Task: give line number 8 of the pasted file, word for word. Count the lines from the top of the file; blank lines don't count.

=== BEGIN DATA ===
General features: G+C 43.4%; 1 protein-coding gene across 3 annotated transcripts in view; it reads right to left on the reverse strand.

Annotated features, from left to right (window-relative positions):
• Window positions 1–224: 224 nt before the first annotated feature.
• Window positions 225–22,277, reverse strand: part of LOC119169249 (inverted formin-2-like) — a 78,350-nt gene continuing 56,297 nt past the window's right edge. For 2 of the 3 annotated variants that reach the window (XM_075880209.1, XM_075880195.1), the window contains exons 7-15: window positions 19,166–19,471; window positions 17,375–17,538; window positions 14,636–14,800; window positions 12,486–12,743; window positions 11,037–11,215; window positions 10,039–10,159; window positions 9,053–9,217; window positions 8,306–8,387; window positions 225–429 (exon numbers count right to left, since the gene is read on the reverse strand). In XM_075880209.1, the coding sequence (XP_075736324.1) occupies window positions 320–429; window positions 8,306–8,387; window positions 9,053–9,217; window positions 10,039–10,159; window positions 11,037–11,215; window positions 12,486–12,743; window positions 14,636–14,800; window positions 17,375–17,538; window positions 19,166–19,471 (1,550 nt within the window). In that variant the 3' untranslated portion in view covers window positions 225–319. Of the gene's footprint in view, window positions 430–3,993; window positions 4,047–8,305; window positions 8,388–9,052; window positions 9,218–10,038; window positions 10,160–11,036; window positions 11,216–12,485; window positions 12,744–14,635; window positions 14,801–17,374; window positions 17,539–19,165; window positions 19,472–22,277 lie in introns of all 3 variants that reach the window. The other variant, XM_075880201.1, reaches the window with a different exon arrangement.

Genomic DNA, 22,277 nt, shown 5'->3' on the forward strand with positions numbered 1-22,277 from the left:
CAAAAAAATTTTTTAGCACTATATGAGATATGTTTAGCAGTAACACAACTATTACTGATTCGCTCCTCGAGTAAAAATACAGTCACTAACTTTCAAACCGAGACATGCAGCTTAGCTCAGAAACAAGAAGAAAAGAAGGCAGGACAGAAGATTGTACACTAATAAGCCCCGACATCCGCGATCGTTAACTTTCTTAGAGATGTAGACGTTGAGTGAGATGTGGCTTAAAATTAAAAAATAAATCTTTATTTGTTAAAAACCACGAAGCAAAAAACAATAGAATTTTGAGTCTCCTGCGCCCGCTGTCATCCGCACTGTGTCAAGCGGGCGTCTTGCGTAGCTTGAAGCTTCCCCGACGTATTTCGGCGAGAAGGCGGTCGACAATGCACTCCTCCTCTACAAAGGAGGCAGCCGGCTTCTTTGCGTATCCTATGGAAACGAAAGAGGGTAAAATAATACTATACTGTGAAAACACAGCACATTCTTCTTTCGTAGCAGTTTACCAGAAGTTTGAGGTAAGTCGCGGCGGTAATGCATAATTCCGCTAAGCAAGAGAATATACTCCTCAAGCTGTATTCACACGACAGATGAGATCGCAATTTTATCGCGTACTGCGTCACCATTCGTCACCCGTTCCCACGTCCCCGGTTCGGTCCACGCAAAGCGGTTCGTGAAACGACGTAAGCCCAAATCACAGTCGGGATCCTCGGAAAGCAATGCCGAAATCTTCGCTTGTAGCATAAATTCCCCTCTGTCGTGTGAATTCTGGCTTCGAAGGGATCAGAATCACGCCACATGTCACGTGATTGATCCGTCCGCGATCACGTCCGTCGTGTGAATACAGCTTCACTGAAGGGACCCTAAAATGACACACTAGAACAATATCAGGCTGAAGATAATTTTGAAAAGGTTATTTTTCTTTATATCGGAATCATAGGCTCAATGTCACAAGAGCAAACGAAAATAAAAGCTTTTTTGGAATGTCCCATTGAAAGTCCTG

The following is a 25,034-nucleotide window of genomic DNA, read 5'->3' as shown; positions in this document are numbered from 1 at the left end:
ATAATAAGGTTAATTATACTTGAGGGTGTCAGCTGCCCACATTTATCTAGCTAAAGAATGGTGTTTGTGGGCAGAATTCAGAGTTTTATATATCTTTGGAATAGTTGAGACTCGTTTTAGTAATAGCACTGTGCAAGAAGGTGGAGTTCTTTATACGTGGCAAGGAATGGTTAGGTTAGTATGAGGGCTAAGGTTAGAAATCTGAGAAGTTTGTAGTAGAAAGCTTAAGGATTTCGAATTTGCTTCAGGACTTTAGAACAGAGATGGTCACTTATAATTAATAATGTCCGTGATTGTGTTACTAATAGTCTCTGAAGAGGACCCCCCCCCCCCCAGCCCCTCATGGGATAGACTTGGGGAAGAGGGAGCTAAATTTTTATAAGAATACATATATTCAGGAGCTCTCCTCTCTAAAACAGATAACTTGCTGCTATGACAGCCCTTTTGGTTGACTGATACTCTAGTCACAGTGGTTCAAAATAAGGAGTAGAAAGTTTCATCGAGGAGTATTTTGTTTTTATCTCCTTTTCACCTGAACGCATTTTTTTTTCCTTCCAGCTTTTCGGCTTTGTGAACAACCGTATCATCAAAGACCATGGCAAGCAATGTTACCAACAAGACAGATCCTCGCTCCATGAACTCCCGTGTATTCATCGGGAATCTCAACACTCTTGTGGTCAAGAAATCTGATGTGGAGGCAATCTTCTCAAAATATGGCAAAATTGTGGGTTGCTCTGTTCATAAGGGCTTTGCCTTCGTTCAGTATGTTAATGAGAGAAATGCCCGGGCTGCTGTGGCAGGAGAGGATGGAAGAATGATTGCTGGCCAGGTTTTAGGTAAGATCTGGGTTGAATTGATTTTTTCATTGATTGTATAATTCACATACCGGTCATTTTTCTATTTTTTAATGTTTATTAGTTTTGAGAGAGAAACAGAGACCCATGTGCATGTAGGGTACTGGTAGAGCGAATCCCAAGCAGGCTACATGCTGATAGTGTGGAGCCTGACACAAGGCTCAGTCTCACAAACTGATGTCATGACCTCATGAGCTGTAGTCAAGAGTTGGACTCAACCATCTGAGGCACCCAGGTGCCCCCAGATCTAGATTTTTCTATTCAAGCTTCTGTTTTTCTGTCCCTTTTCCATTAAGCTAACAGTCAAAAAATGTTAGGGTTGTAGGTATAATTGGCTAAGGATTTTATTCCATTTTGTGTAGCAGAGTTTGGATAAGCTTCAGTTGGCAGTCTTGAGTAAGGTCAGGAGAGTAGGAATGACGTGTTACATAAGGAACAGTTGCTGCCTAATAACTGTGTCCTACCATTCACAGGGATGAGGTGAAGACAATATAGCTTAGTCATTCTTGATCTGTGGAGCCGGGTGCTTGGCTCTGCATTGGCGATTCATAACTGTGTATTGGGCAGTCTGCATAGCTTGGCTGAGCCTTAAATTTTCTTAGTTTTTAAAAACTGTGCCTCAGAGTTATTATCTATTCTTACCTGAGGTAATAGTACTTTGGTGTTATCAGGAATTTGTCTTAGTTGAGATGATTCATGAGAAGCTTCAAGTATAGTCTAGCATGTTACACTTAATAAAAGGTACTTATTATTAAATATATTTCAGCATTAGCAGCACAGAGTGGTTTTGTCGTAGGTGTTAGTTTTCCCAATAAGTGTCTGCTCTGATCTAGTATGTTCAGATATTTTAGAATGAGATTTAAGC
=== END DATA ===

ATAATAAGGTTAATTATACTTGAGGGTGTCAGCTGCCCACATTTATCTAGCTAAAGAATGGTGTTTGTGGGCAGAATTCAGAGTTTTATATATCTTTGGAATAGTTGAGACTCGTTTTAGTAATAGCACTGTGCAAGAAGGTGGAGTTCTTTATACGTGGCAAGGAATGGTTAGGTTAGTATGAGGGCTAAGGTTAGAAATCTGAGAAGTTTGTAGTAGAAAGCTTAAGGATTTCGAATTTGCTTCAGGACTTTAGAACAGAGATGGTCACTTATAATTAATAATGTCCGTGATTGTGTTACTAATAGTCTCTGAAGAGGACCCCCCCCCCCCCAGCCCCTCATGGGATAGACTTGGGGAAGAGGGAGCTAAATTTTTATAAGAATACATATATTCAGGAGCTCTCCTCTCTAAAACAGATAACTTGCTGCTATGACAGCCCTTTTGGTTGACTGATACTCTAGTCACAGTGGTTCAAAATAAGGAGTAGAAAGTTTCATCGAGGAGTATTTTGTTTTTATCTCCTTTTCACCTGAACGCATTTTTTTTTCCTTCCAGCTTTTCGGCTTTGTGAACAACCGTATCATCAAAGACCATGGCAAGCAATGTTACCAACAAGACAGATCCTCGCTCCATGAACTCCCGTGTATTCATCGGGAATCTCAACACTCTTGTGGTCAAGAAATCTGATGTGGAGGCAATCTTCTCAAAATATGGCAAAATTGTGGGTTGCTCTGTTCATAAGGGCTTTGCCTTCGTTCAGTATGTTAATGAGAGAAATGCCCGGGCTGCTGTGGCAGGAGAGGATGGAAGAATGATTGCTGGCCAGGTTTTAGGTAAGATCTGGGTTGAATTGATTTTTTCATTGATTGTATAATTCACATACCGGTCATTTTTCTATTTTTTAATGTTTATTAGTTTTGAGAGAGAAACAGAGACCCATGTGCATGTAGGGTACTGGTAGAGCGAATCCCAAGCAGGCTACATGCTGATAGTGTGGAGCCTGACACAAGGCTCAGTCTCACAAACTGATGTCATGACCTCATGAGCTGTAGTCAAGAGTTGGACTCAACCATCTGAGGCACCCAGGTGCCCCCAGATCTAGATTTTTCTATTCAAGCTTCTGTTTTTCTGTCCCTTTTCCATTAAGCTAACAGTCAAAAAATGTTAGGGTTGTAGGTATAATTGGCTAAGGATTTTATTCCATTTTGTGTAGCAGAGTTTGGATAAGCTTCAGTTGGCAGTCTTGAGTAAGGTCAGGAGAGTAGGAATGACGTGTTACATAAGGAACAGTTGCTGCCTAATAACTGTGTCCTACCATTCACAGGGATGAGGTGAAGACAATATAGCTTAGTCATTCTTGATCTGTGGAGCCGGGTGCTTGGCTCTGCATTGGCGATTCATAACTGTGTATTGGGCAGTCTGCATAGCTTGGCTGAGCCTTAAATTTTCTTAGTTTTTAAAAACTGTGCCTCAGAGTTATTATCTATTCTTACCTGAGGTAATAGTACTTTGGTGTTATCAGGAATTTGTCTTAGTTGAGATGATTCATGAGAAGCTTCAAGTATAGTCTAGCATGTTACACTTAATAAAAGGTACTTATTATTAAATATATTTCAGCATTAGCAGCACAGAGTGGTTTTGTCGTAGGTGTTAGTTTTCCCAATAAGTGTCTGCTCTGATCTAGTATGTTCAGATATTTTAGAATGAGATTTAAGC